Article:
Coming back to our example, the heat to be removed from the system will be 1.23 kJ.
If we repeat the above calculations in order to get the temperature of the exhaust gases from the cylinder in the combustion considering ideal conditions, it can be seen that it is about 1500 °C.
gas mass in the cylinder after firing :
For nitrogen :improved-combustion-02
where M = 28, v = 0.56 l and VM = 22.4
consequently the mass of nitrogen in the cylinder is 0,7 g. 
oxygen improved-combustion-08
similar mass of carbon dioxide is improved-combustion-09
and the water vapor improved-combustion-10
From the definition of molar heat :

With these approximations and idealizations, in the final phase of relaxation, when combustion gases are expelled into the atmosphere their temperature is about 1500 °C, and of course this secondary heat is lost.
The experiment shows us that although a little temperature gradient is lost, is can be obtained a substantial increase in useful work due to the vaporization of the water in the cylinder which generates a gradient of pressure.
The book will make a more detailed calculation of the yield of useful work for ideal and real cases.
Although this calculation was done for an ideal motor, the modelling is very easy to be adjusted to real engines in such a way that a rate of up to 75 % or even 80 % water can be emulsionated in the fuel. Of course, an increase in the percentage of water in the fuel raises issues relating to burning, corrosion and so on, but these are secondary issues that can be overcome easily.
What is not understood in the current thermodynamic and of a lot of theoreticians is the simple fact that, in principle, an engine can operate without the need for two sources of heat. The need fo a heat transfer toward a cold source is necessary only from practical conditions becasuse it dammage the engine, but it is not a ,,principial” necessity.
Such a motor unfortunately can not be further classified as ,,internal combustion engine" He is actually a steam-engine combustion combined with direct steam generation in cylinder combustion engine.

How can be improved the production of electricity in the plantpower?

Approximately 80% of the world's electricity is based on burning fuels (coal, oil, biomass, etc). Unprecedented growth of electricity consumption raises serious environmental pollution, climate change and generates a lot of other damage that adversely affects the entire planet.
Certainly, there is a tendency to limit the effects of human industrial activity through a series of regulations, but major playerss are still reluctant to introduce restrictive rules. Their reluctance is due to the fact that the adoption of these rules are necessary investments to limit pollutants.
Of course, sooner or later it will be necessary to have a clean energy production without secondary emissions, but this research addresses the current situation and shows that with no regulation the energy production can be at least doubled, without increasing fuel consumption. That means we can double the energy production, maintaining the current limits of pollutants emitted, which is already a huge step .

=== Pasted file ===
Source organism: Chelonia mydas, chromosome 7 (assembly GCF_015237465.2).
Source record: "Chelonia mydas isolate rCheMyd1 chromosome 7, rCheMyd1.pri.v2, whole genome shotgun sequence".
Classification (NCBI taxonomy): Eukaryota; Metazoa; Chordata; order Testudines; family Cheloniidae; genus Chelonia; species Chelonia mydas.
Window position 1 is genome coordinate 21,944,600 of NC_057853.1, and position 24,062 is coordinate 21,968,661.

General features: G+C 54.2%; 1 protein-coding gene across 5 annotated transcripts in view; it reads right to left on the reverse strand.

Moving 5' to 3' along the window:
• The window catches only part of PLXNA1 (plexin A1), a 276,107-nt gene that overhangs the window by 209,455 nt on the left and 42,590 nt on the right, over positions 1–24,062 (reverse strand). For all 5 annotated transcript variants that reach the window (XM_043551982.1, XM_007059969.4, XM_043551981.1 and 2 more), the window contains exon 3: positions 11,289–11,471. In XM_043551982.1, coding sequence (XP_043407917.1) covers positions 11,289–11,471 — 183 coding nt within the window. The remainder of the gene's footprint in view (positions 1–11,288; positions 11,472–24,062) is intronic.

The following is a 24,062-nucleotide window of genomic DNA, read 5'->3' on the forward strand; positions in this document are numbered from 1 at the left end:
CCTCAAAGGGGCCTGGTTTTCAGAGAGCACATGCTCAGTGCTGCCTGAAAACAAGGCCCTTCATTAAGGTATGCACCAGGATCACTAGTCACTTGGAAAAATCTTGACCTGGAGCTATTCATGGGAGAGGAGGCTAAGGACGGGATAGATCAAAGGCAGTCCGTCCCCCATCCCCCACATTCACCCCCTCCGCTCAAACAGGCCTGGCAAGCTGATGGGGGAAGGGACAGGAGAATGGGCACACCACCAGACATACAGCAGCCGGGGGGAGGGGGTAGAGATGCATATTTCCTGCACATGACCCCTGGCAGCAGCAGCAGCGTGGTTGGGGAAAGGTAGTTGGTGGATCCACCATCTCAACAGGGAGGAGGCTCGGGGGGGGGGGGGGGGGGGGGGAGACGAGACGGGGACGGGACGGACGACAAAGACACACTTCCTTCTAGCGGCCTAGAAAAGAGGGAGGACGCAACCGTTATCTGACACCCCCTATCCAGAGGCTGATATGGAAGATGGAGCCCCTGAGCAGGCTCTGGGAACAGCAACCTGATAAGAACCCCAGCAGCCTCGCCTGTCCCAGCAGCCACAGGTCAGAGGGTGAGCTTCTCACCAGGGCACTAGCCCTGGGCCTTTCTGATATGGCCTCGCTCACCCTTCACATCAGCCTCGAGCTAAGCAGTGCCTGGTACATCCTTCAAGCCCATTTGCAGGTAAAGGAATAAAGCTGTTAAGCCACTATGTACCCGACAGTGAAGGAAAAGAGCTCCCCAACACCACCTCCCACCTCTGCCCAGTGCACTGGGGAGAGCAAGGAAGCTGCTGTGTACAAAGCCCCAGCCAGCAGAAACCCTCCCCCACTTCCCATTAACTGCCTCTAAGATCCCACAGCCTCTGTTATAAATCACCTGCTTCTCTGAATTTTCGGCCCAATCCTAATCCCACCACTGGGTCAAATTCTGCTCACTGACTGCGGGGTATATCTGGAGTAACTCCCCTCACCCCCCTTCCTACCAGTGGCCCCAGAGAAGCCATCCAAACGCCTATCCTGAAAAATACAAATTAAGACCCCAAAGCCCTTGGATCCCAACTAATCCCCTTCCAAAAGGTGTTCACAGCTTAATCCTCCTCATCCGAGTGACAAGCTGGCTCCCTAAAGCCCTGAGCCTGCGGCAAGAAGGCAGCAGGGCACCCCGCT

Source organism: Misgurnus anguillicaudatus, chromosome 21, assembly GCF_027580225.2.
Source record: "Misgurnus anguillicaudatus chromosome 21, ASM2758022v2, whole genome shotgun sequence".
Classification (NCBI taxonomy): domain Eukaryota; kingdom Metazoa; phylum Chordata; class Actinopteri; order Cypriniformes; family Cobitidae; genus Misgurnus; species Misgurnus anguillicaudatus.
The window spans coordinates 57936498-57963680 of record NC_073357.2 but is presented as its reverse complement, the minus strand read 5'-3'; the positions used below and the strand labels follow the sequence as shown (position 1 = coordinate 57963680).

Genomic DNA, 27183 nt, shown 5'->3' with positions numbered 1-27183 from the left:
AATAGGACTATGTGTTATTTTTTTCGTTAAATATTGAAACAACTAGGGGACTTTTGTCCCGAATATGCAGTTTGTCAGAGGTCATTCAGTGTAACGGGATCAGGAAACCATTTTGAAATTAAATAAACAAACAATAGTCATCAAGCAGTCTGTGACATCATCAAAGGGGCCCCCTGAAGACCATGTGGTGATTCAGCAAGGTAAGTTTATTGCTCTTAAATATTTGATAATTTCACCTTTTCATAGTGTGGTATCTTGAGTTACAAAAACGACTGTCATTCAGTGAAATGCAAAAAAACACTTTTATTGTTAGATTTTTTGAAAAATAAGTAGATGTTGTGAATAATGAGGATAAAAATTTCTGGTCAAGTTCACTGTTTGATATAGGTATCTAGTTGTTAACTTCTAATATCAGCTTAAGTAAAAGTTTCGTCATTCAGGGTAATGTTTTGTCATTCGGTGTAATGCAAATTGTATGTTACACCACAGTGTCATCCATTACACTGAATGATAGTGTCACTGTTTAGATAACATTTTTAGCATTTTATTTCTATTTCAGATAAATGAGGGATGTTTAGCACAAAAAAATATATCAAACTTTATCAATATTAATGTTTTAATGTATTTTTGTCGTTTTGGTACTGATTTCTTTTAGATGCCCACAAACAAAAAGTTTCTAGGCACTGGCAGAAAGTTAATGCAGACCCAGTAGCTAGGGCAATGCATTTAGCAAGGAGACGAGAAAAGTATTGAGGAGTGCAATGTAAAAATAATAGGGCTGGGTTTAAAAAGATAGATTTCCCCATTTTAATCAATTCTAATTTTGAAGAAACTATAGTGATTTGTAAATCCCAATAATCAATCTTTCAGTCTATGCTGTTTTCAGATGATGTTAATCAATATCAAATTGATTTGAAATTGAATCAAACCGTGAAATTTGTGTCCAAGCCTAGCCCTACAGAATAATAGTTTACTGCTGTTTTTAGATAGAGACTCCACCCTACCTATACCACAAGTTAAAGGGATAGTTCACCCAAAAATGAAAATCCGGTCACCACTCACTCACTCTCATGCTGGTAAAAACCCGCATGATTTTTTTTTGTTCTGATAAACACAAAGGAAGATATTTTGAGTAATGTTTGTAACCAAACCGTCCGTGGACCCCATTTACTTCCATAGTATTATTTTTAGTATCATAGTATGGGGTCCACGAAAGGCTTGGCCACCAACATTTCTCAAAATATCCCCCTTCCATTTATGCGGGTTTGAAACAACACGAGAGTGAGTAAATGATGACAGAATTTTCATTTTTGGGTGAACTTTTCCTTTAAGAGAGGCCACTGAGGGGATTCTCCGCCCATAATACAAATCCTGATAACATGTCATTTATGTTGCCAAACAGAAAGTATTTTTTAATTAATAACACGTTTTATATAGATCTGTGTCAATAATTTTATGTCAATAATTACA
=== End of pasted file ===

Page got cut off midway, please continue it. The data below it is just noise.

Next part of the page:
Conventional thermal production is by the Rankine cycle Fig. 1.


Figure 1 . Simplified Rankine Cycle producing the mechanical work L
In this cycle a volume of water undergoes physical changes ( evaporation, condensation, temperature increase or decrease) as a result of contact with two heat tanks at different temperatures. Water is evaporated in the boiler and then is transferred to vapor turbine which performs mechanical work rotating the turbine and this further generates electricity. The vapor is then passed to a condenser and then to the heat pump and placed back in the heating cycle.
Currently, fuel combustion in power plants takes place at constant pressure ( atmospheric pressure ) and this leads to loss of yield, since the gradient of pressure that is generated during the combustion of liquid fuels can not be used.
In order to improve the yield of entire process for the combustion of fuel must be done in a large turbo engines, and in this case the gradient of pressure is recovered first as mecanical power, and then the gradient of temperature is transfered to a Rankine cycle tobe further converted into mechanical power as in fig. 2. .


Figure 2 . Improved version of burning liquid fuel

Under these conditions only improved combustion gas turbine mechanical work recovered from (L1) is greater than the work product L classic Rankine cycle (Fig. 1). Using further as agent of vaporization/condensation an organic compound or a mixture of organic compounds that make better use of lower temperatures for this cycle, the mechanical work recovered can be double of the work obtained for classical Rankine cycle.
Of course for new designed powerplants, the Rankine cycle can be completely dismissed and the maxi turbo engines has to be designed to use either a water-fuel emmulsion or to inject directly water into the burning chamber and recover as much mechanical power as possiblle.